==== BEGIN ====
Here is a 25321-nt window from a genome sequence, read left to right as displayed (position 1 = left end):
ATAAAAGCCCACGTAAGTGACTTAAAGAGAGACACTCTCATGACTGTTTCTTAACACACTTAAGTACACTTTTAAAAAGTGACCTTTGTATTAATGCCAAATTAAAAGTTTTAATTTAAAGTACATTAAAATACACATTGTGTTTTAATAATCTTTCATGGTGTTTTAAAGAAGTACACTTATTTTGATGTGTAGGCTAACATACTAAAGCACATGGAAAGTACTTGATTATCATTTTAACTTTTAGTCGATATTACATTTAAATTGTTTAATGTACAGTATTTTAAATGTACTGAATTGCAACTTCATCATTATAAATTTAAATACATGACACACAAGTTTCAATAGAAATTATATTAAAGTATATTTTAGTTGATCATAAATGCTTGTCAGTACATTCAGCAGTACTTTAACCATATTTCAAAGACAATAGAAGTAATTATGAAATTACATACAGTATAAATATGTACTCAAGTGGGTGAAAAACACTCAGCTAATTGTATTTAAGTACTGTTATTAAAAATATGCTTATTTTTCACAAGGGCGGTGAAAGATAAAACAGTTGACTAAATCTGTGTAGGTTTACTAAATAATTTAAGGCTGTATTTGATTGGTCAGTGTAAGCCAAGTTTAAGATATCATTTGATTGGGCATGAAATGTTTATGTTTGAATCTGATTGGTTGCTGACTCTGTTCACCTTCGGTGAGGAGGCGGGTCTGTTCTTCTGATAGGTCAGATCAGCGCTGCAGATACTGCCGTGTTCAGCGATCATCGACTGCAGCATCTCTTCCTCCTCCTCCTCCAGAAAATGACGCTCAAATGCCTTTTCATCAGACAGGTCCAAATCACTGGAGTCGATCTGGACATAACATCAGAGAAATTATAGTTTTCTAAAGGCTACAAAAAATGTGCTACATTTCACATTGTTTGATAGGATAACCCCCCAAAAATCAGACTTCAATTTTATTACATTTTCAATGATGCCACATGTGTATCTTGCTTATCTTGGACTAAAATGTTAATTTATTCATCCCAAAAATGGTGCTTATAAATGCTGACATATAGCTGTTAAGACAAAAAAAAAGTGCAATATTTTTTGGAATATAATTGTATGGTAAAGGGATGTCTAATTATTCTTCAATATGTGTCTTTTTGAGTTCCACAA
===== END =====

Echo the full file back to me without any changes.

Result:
Here is a 25321-nt window from a genome sequence, read left to right as displayed (position 1 = left end):
ATAAAAGCCCACGTAAGTGACTTAAAGAGAGACACTCTCATGACTGTTTCTTAACACACTTAAGTACACTTTTAAAAAGTGACCTTTGTATTAATGCCAAATTAAAAGTTTTAATTTAAAGTACATTAAAATACACATTGTGTTTTAATAATCTTTCATGGTGTTTTAAAGAAGTACACTTATTTTGATGTGTAGGCTAACATACTAAAGCACATGGAAAGTACTTGATTATCATTTTAACTTTTAGTCGATATTACATTTAAATTGTTTAATGTACAGTATTTTAAATGTACTGAATTGCAACTTCATCATTATAAATTTAAATACATGACACACAAGTTTCAATAGAAATTATATTAAAGTATATTTTAGTTGATCATAAATGCTTGTCAGTACATTCAGCAGTACTTTAACCATATTTCAAAGACAATAGAAGTAATTATGAAATTACATACAGTATAAATATGTACTCAAGTGGGTGAAAAACACTCAGCTAATTGTATTTAAGTACTGTTATTAAAAATATGCTTATTTTTCACAAGGGCGGTGAAAGATAAAACAGTTGACTAAATCTGTGTAGGTTTACTAAATAATTTAAGGCTGTATTTGATTGGTCAGTGTAAGCCAAGTTTAAGATATCATTTGATTGGGCATGAAATGTTTATGTTTGAATCTGATTGGTTGCTGACTCTGTTCACCTTCGGTGAGGAGGCGGGTCTGTTCTTCTGATAGGTCAGATCAGCGCTGCAGATACTGCCGTGTTCAGCGATCATCGACTGCAGCATCTCTTCCTCCTCCTCCTCCAGAAAATGACGCTCAAATGCCTTTTCATCAGACAGGTCCAAATCACTGGAGTCGATCTGGACATAACATCAGAGAAATTATAGTTTTCTAAAGGCTACAAAAAATGTGCTACATTTCACATTGTTTGATAGGATAACCCCCCAAAAATCAGACTTCAATTTTATTACATTTTCAATGATGCCACATGTGTATCTTGCTTATCTTGGACTAAAATGTTAATTTATTCATCCCAAAAATGGTGCTTATAAATGCTGACATATAGCTGTTAAGACAAAAAAAAAGTGCAATATTTTTTGGAATATAATTGTATGGTAAAGGGATGTCTAATTATTCTTCAATATGTGTCTTTTTGAGTTCCACAA